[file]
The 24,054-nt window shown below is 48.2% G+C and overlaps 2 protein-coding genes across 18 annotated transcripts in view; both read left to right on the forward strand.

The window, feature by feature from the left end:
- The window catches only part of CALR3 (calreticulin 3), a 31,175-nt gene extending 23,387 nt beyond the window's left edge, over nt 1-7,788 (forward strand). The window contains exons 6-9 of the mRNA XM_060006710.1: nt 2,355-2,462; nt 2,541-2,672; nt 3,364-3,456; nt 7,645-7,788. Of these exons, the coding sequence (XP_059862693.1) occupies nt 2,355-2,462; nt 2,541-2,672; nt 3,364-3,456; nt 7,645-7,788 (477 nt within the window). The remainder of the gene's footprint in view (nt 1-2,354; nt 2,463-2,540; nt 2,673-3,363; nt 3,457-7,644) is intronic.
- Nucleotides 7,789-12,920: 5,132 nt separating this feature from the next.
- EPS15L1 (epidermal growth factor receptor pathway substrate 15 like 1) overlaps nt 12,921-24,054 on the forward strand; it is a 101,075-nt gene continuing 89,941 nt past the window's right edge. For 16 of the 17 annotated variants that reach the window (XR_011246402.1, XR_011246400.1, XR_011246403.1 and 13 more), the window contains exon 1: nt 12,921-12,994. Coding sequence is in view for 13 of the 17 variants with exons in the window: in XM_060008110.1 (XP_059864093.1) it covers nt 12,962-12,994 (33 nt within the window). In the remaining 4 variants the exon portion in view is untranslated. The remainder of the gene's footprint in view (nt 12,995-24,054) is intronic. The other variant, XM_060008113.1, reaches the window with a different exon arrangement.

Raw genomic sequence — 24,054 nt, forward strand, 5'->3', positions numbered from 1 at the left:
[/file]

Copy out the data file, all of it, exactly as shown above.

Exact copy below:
The 24,054-nt window shown below is 48.2% G+C and overlaps 2 protein-coding genes across 18 annotated transcripts in view; both read left to right on the forward strand.

The window, feature by feature from the left end:
- The window catches only part of CALR3 (calreticulin 3), a 31,175-nt gene extending 23,387 nt beyond the window's left edge, over nt 1-7,788 (forward strand). The window contains exons 6-9 of the mRNA XM_060006710.1: nt 2,355-2,462; nt 2,541-2,672; nt 3,364-3,456; nt 7,645-7,788. Of these exons, the coding sequence (XP_059862693.1) occupies nt 2,355-2,462; nt 2,541-2,672; nt 3,364-3,456; nt 7,645-7,788 (477 nt within the window). The remainder of the gene's footprint in view (nt 1-2,354; nt 2,463-2,540; nt 2,673-3,363; nt 3,457-7,644) is intronic.
- Nucleotides 7,789-12,920: 5,132 nt separating this feature from the next.
- EPS15L1 (epidermal growth factor receptor pathway substrate 15 like 1) overlaps nt 12,921-24,054 on the forward strand; it is a 101,075-nt gene continuing 89,941 nt past the window's right edge. For 16 of the 17 annotated variants that reach the window (XR_011246402.1, XR_011246400.1, XR_011246403.1 and 13 more), the window contains exon 1: nt 12,921-12,994. Coding sequence is in view for 13 of the 17 variants with exons in the window: in XM_060008110.1 (XP_059864093.1) it covers nt 12,962-12,994 (33 nt within the window). In the remaining 4 variants the exon portion in view is untranslated. The remainder of the gene's footprint in view (nt 12,995-24,054) is intronic. The other variant, XM_060008113.1, reaches the window with a different exon arrangement.

Raw genomic sequence — 24,054 nt, forward strand, 5'->3', positions numbered from 1 at the left: